The latest available Sustainable Development Goal (SDG) 5 data show that the world is not on track to achieving gender equality by 2030. At the current rate of progress, it may take close to 300 years to achieve full gender equality, according to the new report by the UN Women and the UN Department of Economic and Social Affairs (UN DESA), titled Progress on the Sustainable Development Goals: The Gender Snapshot 2022.
By Caroline Mwanga
Sima Bahous, UN Women Executive Director, said: “This is a tipping point for women’s rights and gender equality as we approach the half-way mark to 2030. It is critical that we rally now to invest in women and girls to reclaim and accelerate progress. The data show undeniable regressions in their lives made worse by the global crises—in incomes, safety, education and health. The longer we take to reverse this trend, the more it will cost us all”.
“Cascading global crises are putting the achievement of the SDGs in jeopardy, with the world’s most vulnerable population groups disproportionately impacted, in particular women and girls. Gender equality is a foundation for achieving all SDGs and it should be at the heart of building back better,” said Maria-Francesca Spatolisano, Assistant Secretary-General for Policy Coordination and Inter-Agency Affairs of UN DESA.
Without swift action, legal systems that do not ban violence against women, do not protect women’s rights in marriage and family, for instance, denying women their right to pass on their nationality to their children, or to inherit, do not provide them with equal pay and benefits at work, do not guarantee their equal rights to own and control land, may continue to exist for generations to come.
At the current rate of progress, the report estimates that it will take up to 286 years to close gaps in legal protection and remove discriminatory laws, 140 years for women to be represented equally in positions of power and leadership in the workplace, and at least 40 years to achieve equal representation in national parliaments.
To eradicate child marriage by 2030, progress must be 17 times faster than the progress of the last decade, with girls from the poorest rural households and in conflict-affected areas expected to suffer the most.
The report also points to a worrisome reversal in the reduction of poverty, and rising prices are likely to exacerbate this trend. By the end of 2022, around 383 million women and girls will live in extreme poverty (on less than 1.90 a day) compared to 368 million men and boys. Many more will have insufficient income to meet basic needs such as food, clothing and adequate shelter in most parts of the world. If current trends continue, in sub-Saharan Africa, more women and girls will live in extreme poverty by 2030 than today.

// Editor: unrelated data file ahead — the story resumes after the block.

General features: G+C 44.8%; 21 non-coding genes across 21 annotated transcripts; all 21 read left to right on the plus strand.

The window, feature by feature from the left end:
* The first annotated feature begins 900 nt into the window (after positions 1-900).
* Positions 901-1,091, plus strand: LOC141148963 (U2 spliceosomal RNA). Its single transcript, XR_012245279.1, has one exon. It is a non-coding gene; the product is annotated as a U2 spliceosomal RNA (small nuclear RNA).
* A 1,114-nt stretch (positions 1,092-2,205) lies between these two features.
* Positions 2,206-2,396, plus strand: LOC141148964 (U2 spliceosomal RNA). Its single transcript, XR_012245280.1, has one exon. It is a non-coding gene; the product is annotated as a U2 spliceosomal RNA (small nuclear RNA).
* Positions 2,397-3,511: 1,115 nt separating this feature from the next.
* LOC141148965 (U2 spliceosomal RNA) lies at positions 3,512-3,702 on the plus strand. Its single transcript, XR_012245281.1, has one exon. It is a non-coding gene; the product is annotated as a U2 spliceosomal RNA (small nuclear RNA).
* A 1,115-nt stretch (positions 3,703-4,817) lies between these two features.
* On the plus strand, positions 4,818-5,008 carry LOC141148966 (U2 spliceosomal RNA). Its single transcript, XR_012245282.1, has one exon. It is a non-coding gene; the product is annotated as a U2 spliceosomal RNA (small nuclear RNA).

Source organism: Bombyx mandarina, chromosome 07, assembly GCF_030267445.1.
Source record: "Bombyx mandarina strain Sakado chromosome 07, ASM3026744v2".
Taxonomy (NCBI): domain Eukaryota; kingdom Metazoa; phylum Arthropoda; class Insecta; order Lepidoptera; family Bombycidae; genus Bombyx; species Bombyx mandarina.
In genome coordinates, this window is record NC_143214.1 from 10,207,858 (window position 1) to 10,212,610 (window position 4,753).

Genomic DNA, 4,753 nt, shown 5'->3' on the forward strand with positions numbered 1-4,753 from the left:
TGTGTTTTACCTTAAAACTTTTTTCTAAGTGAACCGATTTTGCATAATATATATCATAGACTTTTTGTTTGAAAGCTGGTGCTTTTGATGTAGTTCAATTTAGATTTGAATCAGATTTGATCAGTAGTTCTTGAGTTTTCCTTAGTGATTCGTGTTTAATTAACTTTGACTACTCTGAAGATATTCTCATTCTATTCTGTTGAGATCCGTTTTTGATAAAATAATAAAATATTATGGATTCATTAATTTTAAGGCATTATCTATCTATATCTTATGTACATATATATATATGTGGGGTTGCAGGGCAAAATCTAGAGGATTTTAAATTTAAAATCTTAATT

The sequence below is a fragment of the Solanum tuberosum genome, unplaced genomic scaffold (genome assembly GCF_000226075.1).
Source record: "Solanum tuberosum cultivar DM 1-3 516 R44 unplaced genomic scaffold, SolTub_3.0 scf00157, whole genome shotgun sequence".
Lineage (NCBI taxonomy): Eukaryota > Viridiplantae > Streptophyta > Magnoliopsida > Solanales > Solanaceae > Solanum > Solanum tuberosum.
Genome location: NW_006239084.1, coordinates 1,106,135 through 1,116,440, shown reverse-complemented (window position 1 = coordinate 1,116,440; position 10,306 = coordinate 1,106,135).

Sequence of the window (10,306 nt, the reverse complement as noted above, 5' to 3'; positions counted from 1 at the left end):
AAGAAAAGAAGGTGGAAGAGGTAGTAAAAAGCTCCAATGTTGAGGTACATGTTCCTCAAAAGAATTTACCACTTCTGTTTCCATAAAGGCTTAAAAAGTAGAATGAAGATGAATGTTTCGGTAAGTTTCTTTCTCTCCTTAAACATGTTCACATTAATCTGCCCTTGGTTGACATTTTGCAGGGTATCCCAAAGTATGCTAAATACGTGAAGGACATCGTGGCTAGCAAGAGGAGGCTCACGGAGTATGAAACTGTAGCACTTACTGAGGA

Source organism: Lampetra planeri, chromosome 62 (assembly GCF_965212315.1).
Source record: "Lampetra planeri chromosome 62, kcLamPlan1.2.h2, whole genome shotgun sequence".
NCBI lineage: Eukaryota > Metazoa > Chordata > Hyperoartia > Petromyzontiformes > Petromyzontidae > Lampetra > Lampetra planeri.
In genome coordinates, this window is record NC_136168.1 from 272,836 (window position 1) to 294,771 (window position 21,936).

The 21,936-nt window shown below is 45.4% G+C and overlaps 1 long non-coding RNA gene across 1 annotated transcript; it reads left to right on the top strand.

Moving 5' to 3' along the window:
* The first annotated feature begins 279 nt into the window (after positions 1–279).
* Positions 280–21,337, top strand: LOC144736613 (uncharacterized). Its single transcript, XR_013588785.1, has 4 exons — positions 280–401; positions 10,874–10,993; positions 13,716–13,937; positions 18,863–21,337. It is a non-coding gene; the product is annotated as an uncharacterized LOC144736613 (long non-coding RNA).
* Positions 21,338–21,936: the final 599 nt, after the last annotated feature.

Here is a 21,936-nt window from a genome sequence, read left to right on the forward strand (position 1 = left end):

The invasion of Ukraine and the ongoing war there is further worsening food insecurity and hunger, especially among women and children, limiting supplies of wheat, fertilizer and fuel and propelling inflation. In 2021, about 38 per cent of female-headed households in war-affected areas experienced moderate or severe food insecurity, compared to 20 per cent of male-headed households.
The report highlights further facts and figures:
In 2020, school and preschool closures required 672 billion hours of additional unpaid childcare globally. Assuming the gender divide in care work remained the same as before the pandemic, women would have shouldered 512 billion of those hours.
Women worldwide lost an estimated USD 800 billion in income in 2020 due to the pandemic. Despite a rebound, their participation in labour markets is projected to be lower in 2022 than it was pre-pandemic (50.8 per cent, compared to 51.8 per cent in 2019).
There are now more women and girls who are forcibly displaced than ever before: some 44 million women and girls by the end of 2021.
Today, over 1.2 billion women and girls of reproductive age (15-49) live in countries and areas with some restrictions on access to safe abortion.
Ahead of the Transforming Education Summit from September 16 to September 19 on the margins of the UN General Assembly, the report points out that achieving universal girls’ education, while not enough, would improve such an outlook significantly. Each additional year of schooling can boost a girl’s earnings as an adult by up to 20 per cent, with further impacts on poverty reduction, better maternal health, lower child mortality, greater HIV prevention and reduced violence against women.
The report showcases that cooperation, partnerships and investments in the gender equality agenda, including through increased global and national funding, are essential to correct the course and place gender equality back on track.